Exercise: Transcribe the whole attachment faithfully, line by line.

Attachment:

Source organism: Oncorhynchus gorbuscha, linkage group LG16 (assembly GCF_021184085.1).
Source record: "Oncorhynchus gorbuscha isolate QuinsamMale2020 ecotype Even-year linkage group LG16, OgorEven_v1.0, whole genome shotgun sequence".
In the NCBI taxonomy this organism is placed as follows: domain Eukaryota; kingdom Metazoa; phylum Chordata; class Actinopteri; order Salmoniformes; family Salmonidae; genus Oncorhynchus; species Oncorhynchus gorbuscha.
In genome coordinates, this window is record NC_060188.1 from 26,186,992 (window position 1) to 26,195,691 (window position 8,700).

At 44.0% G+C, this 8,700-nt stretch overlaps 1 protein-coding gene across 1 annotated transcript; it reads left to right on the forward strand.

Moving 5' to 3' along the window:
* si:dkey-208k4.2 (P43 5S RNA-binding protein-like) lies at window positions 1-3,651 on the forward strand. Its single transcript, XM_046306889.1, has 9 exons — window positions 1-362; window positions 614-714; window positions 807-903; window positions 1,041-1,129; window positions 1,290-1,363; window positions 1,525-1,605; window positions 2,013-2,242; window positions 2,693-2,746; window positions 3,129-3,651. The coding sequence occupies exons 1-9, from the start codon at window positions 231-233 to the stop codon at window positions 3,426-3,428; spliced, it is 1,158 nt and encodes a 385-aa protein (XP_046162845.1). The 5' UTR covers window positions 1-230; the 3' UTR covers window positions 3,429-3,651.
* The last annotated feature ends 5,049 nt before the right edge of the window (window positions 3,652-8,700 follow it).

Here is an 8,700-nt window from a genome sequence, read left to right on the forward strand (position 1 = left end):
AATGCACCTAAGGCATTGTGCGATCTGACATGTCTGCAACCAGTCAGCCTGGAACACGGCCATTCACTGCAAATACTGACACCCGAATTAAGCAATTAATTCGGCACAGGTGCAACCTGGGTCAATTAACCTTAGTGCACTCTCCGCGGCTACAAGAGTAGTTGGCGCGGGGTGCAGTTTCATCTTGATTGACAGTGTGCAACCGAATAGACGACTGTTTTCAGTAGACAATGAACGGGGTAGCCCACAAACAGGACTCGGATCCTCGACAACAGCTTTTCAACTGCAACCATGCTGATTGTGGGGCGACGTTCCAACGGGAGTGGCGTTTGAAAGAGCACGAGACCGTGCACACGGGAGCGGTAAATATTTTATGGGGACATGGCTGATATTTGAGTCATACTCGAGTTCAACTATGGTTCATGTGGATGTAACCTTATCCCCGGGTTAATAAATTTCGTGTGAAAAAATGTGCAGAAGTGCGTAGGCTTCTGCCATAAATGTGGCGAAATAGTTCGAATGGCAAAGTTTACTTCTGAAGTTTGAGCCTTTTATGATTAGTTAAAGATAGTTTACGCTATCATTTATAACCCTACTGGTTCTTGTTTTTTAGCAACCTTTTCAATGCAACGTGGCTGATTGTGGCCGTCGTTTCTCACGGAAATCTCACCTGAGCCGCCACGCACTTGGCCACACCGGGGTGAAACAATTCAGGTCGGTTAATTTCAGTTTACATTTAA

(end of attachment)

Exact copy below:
Source organism: Oncorhynchus gorbuscha, linkage group LG16 (assembly GCF_021184085.1).
Source record: "Oncorhynchus gorbuscha isolate QuinsamMale2020 ecotype Even-year linkage group LG16, OgorEven_v1.0, whole genome shotgun sequence".
In the NCBI taxonomy this organism is placed as follows: domain Eukaryota; kingdom Metazoa; phylum Chordata; class Actinopteri; order Salmoniformes; family Salmonidae; genus Oncorhynchus; species Oncorhynchus gorbuscha.
In genome coordinates, this window is record NC_060188.1 from 26,186,992 (window position 1) to 26,195,691 (window position 8,700).

At 44.0% G+C, this 8,700-nt stretch overlaps 1 protein-coding gene across 1 annotated transcript; it reads left to right on the forward strand.

Moving 5' to 3' along the window:
* si:dkey-208k4.2 (P43 5S RNA-binding protein-like) lies at window positions 1-3,651 on the forward strand. Its single transcript, XM_046306889.1, has 9 exons — window positions 1-362; window positions 614-714; window positions 807-903; window positions 1,041-1,129; window positions 1,290-1,363; window positions 1,525-1,605; window positions 2,013-2,242; window positions 2,693-2,746; window positions 3,129-3,651. The coding sequence occupies exons 1-9, from the start codon at window positions 231-233 to the stop codon at window positions 3,426-3,428; spliced, it is 1,158 nt and encodes a 385-aa protein (XP_046162845.1). The 5' UTR covers window positions 1-230; the 3' UTR covers window positions 3,429-3,651.
* The last annotated feature ends 5,049 nt before the right edge of the window (window positions 3,652-8,700 follow it).

Here is an 8,700-nt window from a genome sequence, read left to right on the forward strand (position 1 = left end):
AATGCACCTAAGGCATTGTGCGATCTGACATGTCTGCAACCAGTCAGCCTGGAACACGGCCATTCACTGCAAATACTGACACCCGAATTAAGCAATTAATTCGGCACAGGTGCAACCTGGGTCAATTAACCTTAGTGCACTCTCCGCGGCTACAAGAGTAGTTGGCGCGGGGTGCAGTTTCATCTTGATTGACAGTGTGCAACCGAATAGACGACTGTTTTCAGTAGACAATGAACGGGGTAGCCCACAAACAGGACTCGGATCCTCGACAACAGCTTTTCAACTGCAACCATGCTGATTGTGGGGCGACGTTCCAACGGGAGTGGCGTTTGAAAGAGCACGAGACCGTGCACACGGGAGCGGTAAATATTTTATGGGGACATGGCTGATATTTGAGTCATACTCGAGTTCAACTATGGTTCATGTGGATGTAACCTTATCCCCGGGTTAATAAATTTCGTGTGAAAAAATGTGCAGAAGTGCGTAGGCTTCTGCCATAAATGTGGCGAAATAGTTCGAATGGCAAAGTTTACTTCTGAAGTTTGAGCCTTTTATGATTAGTTAAAGATAGTTTACGCTATCATTTATAACCCTACTGGTTCTTGTTTTTTAGCAACCTTTTCAATGCAACGTGGCTGATTGTGGCCGTCGTTTCTCACGGAAATCTCACCTGAGCCGCCACGCACTTGGCCACACCGGGGTGAAACAATTCAGGTCGGTTAATTTCAGTTTACATTTAA